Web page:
Making the decision to buy an Enterprise Project Management (EPM) tool is one thing, but choosing the product you are then going to invest in can be a daunting prospect. There are plenty of options on the market and making a purchasing mistake can be costly. You should look at this as an investment that will last you multiple years so it’s really important to think through all the options and to make the right decision.
Do you want something lightweight, or a fully-featured EPM product suitable for the largest, most mature organizations? Something that users can pick up without any training or will the implementation also involve creating a pool of expert users and a Portfolio Management Office to support projects in this new environment. There are plenty of decisions to make.
Regardless of what kind of product you are looking at, there are some key things to consider when making your decision. Here’s our advice for choosing the right tool for you.
Establish Your Needs
It’s best to work out what your requirements are before you even start looking at what’s available. Then you can match what you want with what each product can do and start creating a shortlist like that. Otherwise you risk being blown away by a creative sales presentation without really knowing whether the product will meet your needs.
Think about what exactly you want this tool to do for you. If your current virtual teams aren’t working effectively together and sharing information then implementing a new bit of software probably won’t solve that problem. However, if you know that you’re looking for a system that will provide a suite of advanced reporting tools to give you better management information for enhanced decision making, then you can start reviewing the products on your shortlist with that in mind.
In other words, don’t expect software to solve cultural problems or to fix office politics. You’ll need a program of change management alongside your software deployment to help with that!
What other software products does this one need to ‘talk’ to? You might, for example, want to pull data from your financial systems or a timesheet application. Consider how easy it will be to do that. Involve your IT department in the discussions as they can advise you on what data exists in the company already and how it would be best to access it.
Along the same lines, think about how you are going to configure it for your environment. If all your project managers work on tablets and spend a lot of time away from the office, then something that’s got a mobile solution built-in will work far better for them. If, on the other hand, your team is mainly office-based and using the software on laptops or PCs, then the need to go mobile probably isn’t so important.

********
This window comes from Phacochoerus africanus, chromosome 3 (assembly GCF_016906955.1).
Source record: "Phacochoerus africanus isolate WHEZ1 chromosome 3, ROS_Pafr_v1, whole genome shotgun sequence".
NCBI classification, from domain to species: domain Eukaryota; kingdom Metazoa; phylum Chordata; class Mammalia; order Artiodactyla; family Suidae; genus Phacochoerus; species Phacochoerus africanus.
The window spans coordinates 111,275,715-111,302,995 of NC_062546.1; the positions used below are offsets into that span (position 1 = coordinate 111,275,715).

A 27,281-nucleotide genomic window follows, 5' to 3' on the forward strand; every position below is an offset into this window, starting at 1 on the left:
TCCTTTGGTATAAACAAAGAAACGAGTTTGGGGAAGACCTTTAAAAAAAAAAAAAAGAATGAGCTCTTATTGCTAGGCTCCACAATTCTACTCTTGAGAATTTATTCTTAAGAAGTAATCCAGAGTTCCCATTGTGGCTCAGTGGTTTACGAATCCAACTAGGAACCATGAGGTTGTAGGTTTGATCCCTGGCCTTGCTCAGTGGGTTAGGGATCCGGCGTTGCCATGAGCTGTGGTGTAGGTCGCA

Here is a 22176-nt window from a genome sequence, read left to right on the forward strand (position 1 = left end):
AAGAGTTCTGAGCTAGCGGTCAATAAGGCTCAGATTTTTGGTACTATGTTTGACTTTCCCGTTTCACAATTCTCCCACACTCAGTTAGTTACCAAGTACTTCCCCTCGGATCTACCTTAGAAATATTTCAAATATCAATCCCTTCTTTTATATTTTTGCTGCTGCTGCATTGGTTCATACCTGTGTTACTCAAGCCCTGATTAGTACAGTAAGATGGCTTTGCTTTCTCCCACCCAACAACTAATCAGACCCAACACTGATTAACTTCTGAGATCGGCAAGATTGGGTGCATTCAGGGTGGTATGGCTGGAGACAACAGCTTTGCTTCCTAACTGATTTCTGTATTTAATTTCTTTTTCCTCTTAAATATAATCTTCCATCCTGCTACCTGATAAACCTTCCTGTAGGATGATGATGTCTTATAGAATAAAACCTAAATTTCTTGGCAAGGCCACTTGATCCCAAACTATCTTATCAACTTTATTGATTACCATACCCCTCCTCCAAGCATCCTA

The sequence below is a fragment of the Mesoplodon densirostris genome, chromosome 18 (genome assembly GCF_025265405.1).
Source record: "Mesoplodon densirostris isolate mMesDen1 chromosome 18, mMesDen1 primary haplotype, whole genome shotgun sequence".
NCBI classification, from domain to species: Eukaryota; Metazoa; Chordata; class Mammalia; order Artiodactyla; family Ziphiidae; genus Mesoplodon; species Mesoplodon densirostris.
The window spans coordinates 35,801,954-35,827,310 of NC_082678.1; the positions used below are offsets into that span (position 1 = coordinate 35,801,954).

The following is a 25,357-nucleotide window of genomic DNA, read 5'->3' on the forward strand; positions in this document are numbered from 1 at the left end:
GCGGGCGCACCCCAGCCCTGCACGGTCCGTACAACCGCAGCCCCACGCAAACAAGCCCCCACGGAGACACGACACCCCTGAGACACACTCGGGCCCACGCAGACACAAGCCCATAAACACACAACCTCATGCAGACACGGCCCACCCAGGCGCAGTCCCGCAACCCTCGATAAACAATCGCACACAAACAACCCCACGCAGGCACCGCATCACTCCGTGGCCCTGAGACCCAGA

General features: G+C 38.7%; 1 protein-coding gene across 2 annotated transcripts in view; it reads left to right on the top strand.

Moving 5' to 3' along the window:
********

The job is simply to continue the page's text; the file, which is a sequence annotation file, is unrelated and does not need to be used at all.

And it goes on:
You’ll also want to find out how much the tool can be tailored to your environment by adding corporate logos, bespoke workflows and so on. You might think it fine to go for something that doesn’t allow for much personalization, but at least find out what’s on offer.
Involve The Users
You can’t ask every single user what features they want and take everything into account. But you could ask for a few volunteers from the user community to help you review the features of the products on your shortlist. Then they can provide a considered opinion. You could get them along to product demos as well.
The point of doing this is that you really want to end up with a tool that is something the users will adopt with open arms. To get there, you have to choose something that they will like using and that helps them do their job. You’ll find that something that seems overly bureaucratic or that doesn’t fit with existing work practices and processes will be a struggle to implement.
However, keep a bit of an open mind. It’s unlikely you’ll find something that will perfectly fit your existing work environment out of the box. Be prepared to review your current processes and tweak them to get the best out of the enterprise tool. After all, you’re implementing a new system to improve things, not keep them the way they are!
Think About The Future
Five years is a long time in business and you need to choose a tool that will grow with you and your changing needs. Will you need to start recording project budgets in multiple currencies? What about making it available to mobile users? What about users in a new office – can it be scaled up to allow for plenty more users, wherever they happen to be based? Can it manage large projects, or multiple portfolios?
Don’t close any doors to growth by choosing something that is the right size for you now with no capacity for enhancement, as you never know what you’ll be doing in a few years time. Hopefully your project management maturity levels will increase and you’ll want a professional tool that can keep up with your changing requirements.
The right EPM tool for you isn’t going to be the right EPM tool for another company – and even if you end up choosing the same product as the people in the building next door you’ll probably implement it differently and use different features. That’s why it’s so important to think about your requirements, your users and your environment and to make the right decision for you.